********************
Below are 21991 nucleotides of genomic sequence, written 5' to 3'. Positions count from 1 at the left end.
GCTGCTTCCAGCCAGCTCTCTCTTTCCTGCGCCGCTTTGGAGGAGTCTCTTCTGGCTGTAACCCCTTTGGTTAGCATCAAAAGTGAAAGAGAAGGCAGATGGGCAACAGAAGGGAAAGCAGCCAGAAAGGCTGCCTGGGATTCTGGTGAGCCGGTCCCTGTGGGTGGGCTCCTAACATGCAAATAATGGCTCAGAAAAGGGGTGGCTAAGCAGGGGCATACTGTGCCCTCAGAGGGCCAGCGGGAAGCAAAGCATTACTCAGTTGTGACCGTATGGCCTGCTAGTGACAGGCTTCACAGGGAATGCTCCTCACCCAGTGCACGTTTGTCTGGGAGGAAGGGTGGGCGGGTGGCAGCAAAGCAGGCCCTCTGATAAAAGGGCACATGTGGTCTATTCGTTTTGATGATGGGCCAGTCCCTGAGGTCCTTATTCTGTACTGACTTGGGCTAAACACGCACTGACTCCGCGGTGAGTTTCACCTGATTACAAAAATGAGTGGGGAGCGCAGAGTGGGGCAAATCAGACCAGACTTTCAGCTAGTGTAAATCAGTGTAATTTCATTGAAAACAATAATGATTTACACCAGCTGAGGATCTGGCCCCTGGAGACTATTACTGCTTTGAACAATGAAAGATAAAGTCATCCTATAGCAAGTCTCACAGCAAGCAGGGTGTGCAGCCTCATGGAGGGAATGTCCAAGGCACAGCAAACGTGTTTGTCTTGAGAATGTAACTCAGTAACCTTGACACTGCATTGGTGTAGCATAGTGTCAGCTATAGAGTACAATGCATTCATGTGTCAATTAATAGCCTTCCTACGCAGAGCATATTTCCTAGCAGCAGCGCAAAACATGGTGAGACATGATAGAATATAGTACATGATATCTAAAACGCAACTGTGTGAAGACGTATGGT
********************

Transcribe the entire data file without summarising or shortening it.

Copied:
Below are 21991 nucleotides of genomic sequence, written 5' to 3'. Positions count from 1 at the left end.
GCTGCTTCCAGCCAGCTCTCTCTTTCCTGCGCCGCTTTGGAGGAGTCTCTTCTGGCTGTAACCCCTTTGGTTAGCATCAAAAGTGAAAGAGAAGGCAGATGGGCAACAGAAGGGAAAGCAGCCAGAAAGGCTGCCTGGGATTCTGGTGAGCCGGTCCCTGTGGGTGGGCTCCTAACATGCAAATAATGGCTCAGAAAAGGGGTGGCTAAGCAGGGGCATACTGTGCCCTCAGAGGGCCAGCGGGAAGCAAAGCATTACTCAGTTGTGACCGTATGGCCTGCTAGTGACAGGCTTCACAGGGAATGCTCCTCACCCAGTGCACGTTTGTCTGGGAGGAAGGGTGGGCGGGTGGCAGCAAAGCAGGCCCTCTGATAAAAGGGCACATGTGGTCTATTCGTTTTGATGATGGGCCAGTCCCTGAGGTCCTTATTCTGTACTGACTTGGGCTAAACACGCACTGACTCCGCGGTGAGTTTCACCTGATTACAAAAATGAGTGGGGAGCGCAGAGTGGGGCAAATCAGACCAGACTTTCAGCTAGTGTAAATCAGTGTAATTTCATTGAAAACAATAATGATTTACACCAGCTGAGGATCTGGCCCCTGGAGACTATTACTGCTTTGAACAATGAAAGATAAAGTCATCCTATAGCAAGTCTCACAGCAAGCAGGGTGTGCAGCCTCATGGAGGGAATGTCCAAGGCACAGCAAACGTGTTTGTCTTGAGAATGTAACTCAGTAACCTTGACACTGCATTGGTGTAGCATAGTGTCAGCTATAGAGTACAATGCATTCATGTGTCAATTAATAGCCTTCCTACGCAGAGCATATTTCCTAGCAGCAGCGCAAAACATGGTGAGACATGATAGAATATAGTACATGATATCTAAAACGCAACTGTGTGAAGACGTATGGT